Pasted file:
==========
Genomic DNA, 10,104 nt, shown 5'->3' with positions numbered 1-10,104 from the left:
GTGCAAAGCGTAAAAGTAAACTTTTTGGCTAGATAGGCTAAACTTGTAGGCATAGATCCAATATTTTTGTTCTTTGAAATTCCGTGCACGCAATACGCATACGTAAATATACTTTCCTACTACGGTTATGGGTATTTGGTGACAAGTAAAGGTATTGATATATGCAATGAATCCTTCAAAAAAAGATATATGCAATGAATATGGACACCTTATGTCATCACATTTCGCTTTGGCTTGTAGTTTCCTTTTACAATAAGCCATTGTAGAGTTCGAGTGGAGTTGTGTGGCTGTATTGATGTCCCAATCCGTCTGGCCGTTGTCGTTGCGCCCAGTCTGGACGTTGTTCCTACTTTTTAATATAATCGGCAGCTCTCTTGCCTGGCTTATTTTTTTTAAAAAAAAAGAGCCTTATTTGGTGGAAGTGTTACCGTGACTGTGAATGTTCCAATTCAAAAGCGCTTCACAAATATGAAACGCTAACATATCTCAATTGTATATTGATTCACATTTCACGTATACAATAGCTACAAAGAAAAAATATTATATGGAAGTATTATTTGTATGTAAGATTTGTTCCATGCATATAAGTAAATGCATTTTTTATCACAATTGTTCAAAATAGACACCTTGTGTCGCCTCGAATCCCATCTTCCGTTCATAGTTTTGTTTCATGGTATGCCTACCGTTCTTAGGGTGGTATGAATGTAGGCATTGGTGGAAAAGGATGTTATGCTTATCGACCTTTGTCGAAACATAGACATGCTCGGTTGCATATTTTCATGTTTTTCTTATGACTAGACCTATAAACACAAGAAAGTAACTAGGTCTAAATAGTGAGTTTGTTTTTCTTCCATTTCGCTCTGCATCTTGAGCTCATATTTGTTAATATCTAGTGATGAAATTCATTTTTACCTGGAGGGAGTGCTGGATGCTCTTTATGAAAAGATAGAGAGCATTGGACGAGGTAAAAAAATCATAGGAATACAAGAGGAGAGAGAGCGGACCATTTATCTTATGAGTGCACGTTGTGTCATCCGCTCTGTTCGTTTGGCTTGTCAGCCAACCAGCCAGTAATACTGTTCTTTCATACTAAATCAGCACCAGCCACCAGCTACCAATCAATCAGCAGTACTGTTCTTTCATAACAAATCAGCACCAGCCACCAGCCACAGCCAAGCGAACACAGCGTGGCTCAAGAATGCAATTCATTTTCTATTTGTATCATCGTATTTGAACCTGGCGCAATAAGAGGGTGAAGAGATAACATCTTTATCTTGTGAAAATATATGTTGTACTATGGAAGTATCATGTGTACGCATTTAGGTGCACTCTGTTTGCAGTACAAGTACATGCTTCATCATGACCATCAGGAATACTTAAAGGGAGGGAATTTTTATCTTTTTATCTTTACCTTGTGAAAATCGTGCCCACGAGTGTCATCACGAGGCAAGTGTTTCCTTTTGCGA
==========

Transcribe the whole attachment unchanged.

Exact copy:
Genomic DNA, 10,104 nt, shown 5'->3' with positions numbered 1-10,104 from the left:
GTGCAAAGCGTAAAAGTAAACTTTTTGGCTAGATAGGCTAAACTTGTAGGCATAGATCCAATATTTTTGTTCTTTGAAATTCCGTGCACGCAATACGCATACGTAAATATACTTTCCTACTACGGTTATGGGTATTTGGTGACAAGTAAAGGTATTGATATATGCAATGAATCCTTCAAAAAAAGATATATGCAATGAATATGGACACCTTATGTCATCACATTTCGCTTTGGCTTGTAGTTTCCTTTTACAATAAGCCATTGTAGAGTTCGAGTGGAGTTGTGTGGCTGTATTGATGTCCCAATCCGTCTGGCCGTTGTCGTTGCGCCCAGTCTGGACGTTGTTCCTACTTTTTAATATAATCGGCAGCTCTCTTGCCTGGCTTATTTTTTTTAAAAAAAAAGAGCCTTATTTGGTGGAAGTGTTACCGTGACTGTGAATGTTCCAATTCAAAAGCGCTTCACAAATATGAAACGCTAACATATCTCAATTGTATATTGATTCACATTTCACGTATACAATAGCTACAAAGAAAAAATATTATATGGAAGTATTATTTGTATGTAAGATTTGTTCCATGCATATAAGTAAATGCATTTTTTATCACAATTGTTCAAAATAGACACCTTGTGTCGCCTCGAATCCCATCTTCCGTTCATAGTTTTGTTTCATGGTATGCCTACCGTTCTTAGGGTGGTATGAATGTAGGCATTGGTGGAAAAGGATGTTATGCTTATCGACCTTTGTCGAAACATAGACATGCTCGGTTGCATATTTTCATGTTTTTCTTATGACTAGACCTATAAACACAAGAAAGTAACTAGGTCTAAATAGTGAGTTTGTTTTTCTTCCATTTCGCTCTGCATCTTGAGCTCATATTTGTTAATATCTAGTGATGAAATTCATTTTTACCTGGAGGGAGTGCTGGATGCTCTTTATGAAAAGATAGAGAGCATTGGACGAGGTAAAAAAATCATAGGAATACAAGAGGAGAGAGAGCGGACCATTTATCTTATGAGTGCACGTTGTGTCATCCGCTCTGTTCGTTTGGCTTGTCAGCCAACCAGCCAGTAATACTGTTCTTTCATACTAAATCAGCACCAGCCACCAGCTACCAATCAATCAGCAGTACTGTTCTTTCATAACAAATCAGCACCAGCCACCAGCCACAGCCAAGCGAACACAGCGTGGCTCAAGAATGCAATTCATTTTCTATTTGTATCATCGTATTTGAACCTGGCGCAATAAGAGGGTGAAGAGATAACATCTTTATCTTGTGAAAATATATGTTGTACTATGGAAGTATCATGTGTACGCATTTAGGTGCACTCTGTTTGCAGTACAAGTACATGCTTCATCATGACCATCAGGAATACTTAAAGGGAGGGAATTTTTATCTTTTTATCTTTACCTTGTGAAAATCGTGCCCACGAGTGTCATCACGAGGCAAGTGTTTCCTTTTGCGA